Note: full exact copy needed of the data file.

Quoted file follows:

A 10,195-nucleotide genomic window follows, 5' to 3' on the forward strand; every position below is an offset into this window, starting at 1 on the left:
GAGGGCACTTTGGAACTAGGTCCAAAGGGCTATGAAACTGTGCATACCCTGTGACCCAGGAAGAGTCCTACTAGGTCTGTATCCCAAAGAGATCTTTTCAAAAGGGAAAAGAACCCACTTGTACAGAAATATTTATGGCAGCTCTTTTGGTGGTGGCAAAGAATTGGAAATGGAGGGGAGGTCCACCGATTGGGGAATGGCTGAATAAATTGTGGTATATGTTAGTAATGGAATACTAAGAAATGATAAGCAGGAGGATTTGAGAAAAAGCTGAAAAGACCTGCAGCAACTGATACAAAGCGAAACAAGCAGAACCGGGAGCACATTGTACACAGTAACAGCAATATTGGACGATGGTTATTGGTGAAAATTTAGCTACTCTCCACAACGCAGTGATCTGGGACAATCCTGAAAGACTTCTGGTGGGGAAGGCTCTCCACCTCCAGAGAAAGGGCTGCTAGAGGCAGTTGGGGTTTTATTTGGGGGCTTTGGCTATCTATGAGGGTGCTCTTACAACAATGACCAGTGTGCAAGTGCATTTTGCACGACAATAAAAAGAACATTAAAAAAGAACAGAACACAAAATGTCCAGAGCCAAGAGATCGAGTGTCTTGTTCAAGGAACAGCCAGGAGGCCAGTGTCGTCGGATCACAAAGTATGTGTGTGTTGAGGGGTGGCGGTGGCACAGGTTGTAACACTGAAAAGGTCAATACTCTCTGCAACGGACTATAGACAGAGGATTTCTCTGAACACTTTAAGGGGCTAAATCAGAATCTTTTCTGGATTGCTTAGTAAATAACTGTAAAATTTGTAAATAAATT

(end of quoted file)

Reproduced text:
A 10,195-nucleotide genomic window follows, 5' to 3' on the forward strand; every position below is an offset into this window, starting at 1 on the left:
GAGGGCACTTTGGAACTAGGTCCAAAGGGCTATGAAACTGTGCATACCCTGTGACCCAGGAAGAGTCCTACTAGGTCTGTATCCCAAAGAGATCTTTTCAAAAGGGAAAAGAACCCACTTGTACAGAAATATTTATGGCAGCTCTTTTGGTGGTGGCAAAGAATTGGAAATGGAGGGGAGGTCCACCGATTGGGGAATGGCTGAATAAATTGTGGTATATGTTAGTAATGGAATACTAAGAAATGATAAGCAGGAGGATTTGAGAAAAAGCTGAAAAGACCTGCAGCAACTGATACAAAGCGAAACAAGCAGAACCGGGAGCACATTGTACACAGTAACAGCAATATTGGACGATGGTTATTGGTGAAAATTTAGCTACTCTCCACAACGCAGTGATCTGGGACAATCCTGAAAGACTTCTGGTGGGGAAGGCTCTCCACCTCCAGAGAAAGGGCTGCTAGAGGCAGTTGGGGTTTTATTTGGGGGCTTTGGCTATCTATGAGGGTGCTCTTACAACAATGACCAGTGTGCAAGTGCATTTTGCACGACAATAAAAAGAACATTAAAAAAGAACAGAACACAAAATGTCCAGAGCCAAGAGATCGAGTGTCTTGTTCAAGGAACAGCCAGGAGGCCAGTGTCGTCGGATCACAAAGTATGTGTGTGTTGAGGGGTGGCGGTGGCACAGGTTGTAACACTGAAAAGGTCAATACTCTCTGCAACGGACTATAGACAGAGGATTTCTCTGAACACTTTAAGGGGCTAAATCAGAATCTTTTCTGGATTGCTTAGTAAATAACTGTAAAATTTGTAAATAAATT